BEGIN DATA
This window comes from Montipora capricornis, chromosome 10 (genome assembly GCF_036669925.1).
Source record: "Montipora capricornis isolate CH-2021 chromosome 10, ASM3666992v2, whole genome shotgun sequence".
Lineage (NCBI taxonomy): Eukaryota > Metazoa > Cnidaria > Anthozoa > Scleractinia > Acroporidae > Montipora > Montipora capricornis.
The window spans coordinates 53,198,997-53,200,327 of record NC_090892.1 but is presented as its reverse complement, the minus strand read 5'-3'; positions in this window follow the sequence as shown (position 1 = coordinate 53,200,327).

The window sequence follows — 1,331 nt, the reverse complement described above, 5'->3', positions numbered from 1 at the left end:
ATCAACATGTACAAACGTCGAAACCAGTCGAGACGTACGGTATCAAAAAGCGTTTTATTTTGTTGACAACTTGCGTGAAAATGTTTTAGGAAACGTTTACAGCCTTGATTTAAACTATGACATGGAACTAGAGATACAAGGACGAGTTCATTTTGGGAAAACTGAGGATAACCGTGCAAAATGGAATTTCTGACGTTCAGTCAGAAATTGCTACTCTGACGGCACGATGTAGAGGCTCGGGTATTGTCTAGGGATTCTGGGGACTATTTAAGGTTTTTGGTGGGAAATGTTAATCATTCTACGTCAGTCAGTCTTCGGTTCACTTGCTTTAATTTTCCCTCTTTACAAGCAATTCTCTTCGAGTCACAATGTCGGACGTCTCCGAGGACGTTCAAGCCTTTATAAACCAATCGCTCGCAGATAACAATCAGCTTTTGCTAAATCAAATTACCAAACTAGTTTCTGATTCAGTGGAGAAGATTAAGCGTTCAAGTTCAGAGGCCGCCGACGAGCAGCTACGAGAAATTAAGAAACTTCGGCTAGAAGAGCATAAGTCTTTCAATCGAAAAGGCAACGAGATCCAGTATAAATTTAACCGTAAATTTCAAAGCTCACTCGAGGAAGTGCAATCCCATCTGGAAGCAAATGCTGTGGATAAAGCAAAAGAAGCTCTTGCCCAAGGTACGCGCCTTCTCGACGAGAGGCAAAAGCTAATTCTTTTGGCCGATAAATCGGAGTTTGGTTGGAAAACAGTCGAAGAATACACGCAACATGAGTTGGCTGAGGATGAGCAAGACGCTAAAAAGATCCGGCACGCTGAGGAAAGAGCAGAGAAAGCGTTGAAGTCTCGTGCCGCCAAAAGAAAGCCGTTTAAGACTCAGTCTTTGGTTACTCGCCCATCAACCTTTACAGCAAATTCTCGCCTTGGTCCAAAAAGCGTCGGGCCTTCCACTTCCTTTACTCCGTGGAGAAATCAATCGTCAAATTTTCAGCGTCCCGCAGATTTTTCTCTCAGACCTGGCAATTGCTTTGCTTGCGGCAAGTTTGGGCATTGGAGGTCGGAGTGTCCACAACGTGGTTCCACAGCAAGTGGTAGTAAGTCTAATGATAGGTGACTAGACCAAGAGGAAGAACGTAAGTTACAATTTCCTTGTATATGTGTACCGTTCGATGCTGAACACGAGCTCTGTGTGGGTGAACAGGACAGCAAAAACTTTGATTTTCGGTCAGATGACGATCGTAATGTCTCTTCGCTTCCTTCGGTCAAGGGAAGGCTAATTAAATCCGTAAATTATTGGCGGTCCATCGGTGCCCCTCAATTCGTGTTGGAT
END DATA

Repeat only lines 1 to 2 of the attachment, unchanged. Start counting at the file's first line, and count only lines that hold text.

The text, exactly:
This window comes from Montipora capricornis, chromosome 10 (genome assembly GCF_036669925.1).
Source record: "Montipora capricornis isolate CH-2021 chromosome 10, ASM3666992v2, whole genome shotgun sequence".